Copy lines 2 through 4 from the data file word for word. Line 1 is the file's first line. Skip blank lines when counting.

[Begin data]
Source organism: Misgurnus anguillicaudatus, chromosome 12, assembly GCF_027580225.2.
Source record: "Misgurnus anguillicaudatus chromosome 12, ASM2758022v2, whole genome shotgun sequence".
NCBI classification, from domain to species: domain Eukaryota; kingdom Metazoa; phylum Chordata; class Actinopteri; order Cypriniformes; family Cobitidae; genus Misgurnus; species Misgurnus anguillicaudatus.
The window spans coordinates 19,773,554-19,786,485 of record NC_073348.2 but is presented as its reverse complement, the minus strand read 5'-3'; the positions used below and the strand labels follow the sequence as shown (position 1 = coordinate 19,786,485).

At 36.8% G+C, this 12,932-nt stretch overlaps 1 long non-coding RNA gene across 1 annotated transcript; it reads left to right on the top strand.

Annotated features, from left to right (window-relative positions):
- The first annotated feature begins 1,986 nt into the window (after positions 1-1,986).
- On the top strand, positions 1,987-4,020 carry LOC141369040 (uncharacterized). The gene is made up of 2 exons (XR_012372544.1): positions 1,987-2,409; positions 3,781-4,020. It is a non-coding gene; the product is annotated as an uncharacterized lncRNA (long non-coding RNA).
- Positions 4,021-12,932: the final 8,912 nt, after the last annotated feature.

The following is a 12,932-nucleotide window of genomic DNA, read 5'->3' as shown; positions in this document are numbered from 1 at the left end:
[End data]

Source record: "Misgurnus anguillicaudatus chromosome 12, ASM2758022v2, whole genome shotgun sequence".
NCBI classification, from domain to species: domain Eukaryota; kingdom Metazoa; phylum Chordata; class Actinopteri; order Cypriniformes; family Cobitidae; genus Misgurnus; species Misgurnus anguillicaudatus.
The window spans coordinates 19,773,554-19,786,485 of record NC_073348.2 but is presented as its reverse complement, the minus strand read 5'-3'; the positions used below and the strand labels follow the sequence as shown (position 1 = coordinate 19,786,485).